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Adam Ant has never been anyone’s idea of typical.
So would you expect an album title any less bizarre than “Adam Ant is The Blueblack Hussar in Marrying the Gunner’s Daughter”?
There is plenty of explanation from his PR folks about the origins of the title of Ant’s ninth studio album – his first in 17 years.
The truncated version: The “Blueblack Hussar” refers to the calvary hussar units in Hungary in the 15th century who dressed in distinctive hats, braided jackets and sometimes, pants with the yellow vertical stripe – all usual onstage-Ant gear.
And “Marrying the Gunner’s Daughter” is a naval term that refers to being punished, often by flogging, which, according to press materials, is how Ant felt about being signed to a major label for many years.
This album comes on his own imprint…Blueblack Hussar Records.
So now that we’ve gotten that out of the way, what to make of Ant’s return?
Those who attended last fall’s Music Midtown got a taste of 21st century Ant, who still wore his elaborate stage costumes despite stifling heat and rolled through his canon of late-‘70s and ‘80s favorites without any obvious disdain.
But this record is his baby, a work-in-progress for years that, despite its lack of commercial appeal and fragmented focus, feels extremely authentic.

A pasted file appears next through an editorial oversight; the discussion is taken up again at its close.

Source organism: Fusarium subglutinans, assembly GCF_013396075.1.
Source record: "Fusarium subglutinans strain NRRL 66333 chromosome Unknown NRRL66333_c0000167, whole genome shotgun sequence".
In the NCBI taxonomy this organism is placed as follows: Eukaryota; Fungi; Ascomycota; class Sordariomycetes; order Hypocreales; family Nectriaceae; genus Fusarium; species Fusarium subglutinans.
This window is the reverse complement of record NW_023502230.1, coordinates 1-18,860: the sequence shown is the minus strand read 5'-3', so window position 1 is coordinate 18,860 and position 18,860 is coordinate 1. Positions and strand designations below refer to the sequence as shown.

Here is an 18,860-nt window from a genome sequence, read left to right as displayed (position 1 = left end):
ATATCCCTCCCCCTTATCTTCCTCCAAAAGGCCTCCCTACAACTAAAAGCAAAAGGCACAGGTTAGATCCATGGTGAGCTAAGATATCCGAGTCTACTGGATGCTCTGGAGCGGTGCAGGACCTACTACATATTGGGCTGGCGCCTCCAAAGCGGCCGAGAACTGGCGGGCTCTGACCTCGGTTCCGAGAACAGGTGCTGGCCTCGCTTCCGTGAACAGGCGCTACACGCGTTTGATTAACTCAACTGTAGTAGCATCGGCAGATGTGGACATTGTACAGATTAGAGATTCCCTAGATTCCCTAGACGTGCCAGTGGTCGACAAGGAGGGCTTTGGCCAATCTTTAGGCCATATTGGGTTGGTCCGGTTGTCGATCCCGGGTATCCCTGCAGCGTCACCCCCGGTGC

Throughout, the album is a lo-fi affair, with vocals often difficult to discern over the music (“Dirty Beast,” which has elements of Ant’s last semi-hit, “Wonderful,” best exemplifies this), or oddly mesmerizing droning (“Valentines,” with its purposely – we think – off-key background vocals will either hold you captive or send your finger scrambling for the “next” button).
Ant, 58, has publicly struggled over the years with bi-polar disorder and for awhile, became known to current generations more for throwing a car alternator through a pub window than for making his bones as a post-punk British New Wave hero responsible for such gems as “Goody Two Shoes” and “Strip.”
But age certainly hasn’t blunted his edges, evidenced on “Punkyoungirl,” where he makes a naughty suggestion about skirt-lifting that sounds just as smarmy as when Dave Matthews sang a similar command. Ant, however, also infuses his lyrics with humor (“What’s under there? I hope to Christ it’s lingerie”).
There are a few nods to his musical past on “Hard Men, Tough Blokes,” a searing rocker with serrated guitars and a handclap-stomp beat, and the galloping “Bull****,” the album’s most electrifying song.
Ant also pays tribute to his former manager, Malcolm McLaren (more often associated with the Sex Pistols) on “Who’s a Goofy Bunny, Then?”, a song he recorded as a demo in the early ‘80s.
But while Ant is to be commended for taking the independent route, the problem with doing things your own way is that there is rarely anyone there to say, “This isn’t as great as you think.”
Ant could have benefited from some judicious guidance since some of “Blueblack Hussar” rambles uncontrollably. But it’s also inherently charming and yes, a return to the nutty universe Ant effectively ruled for years.
By Melissa Ruggieri, The Music Scene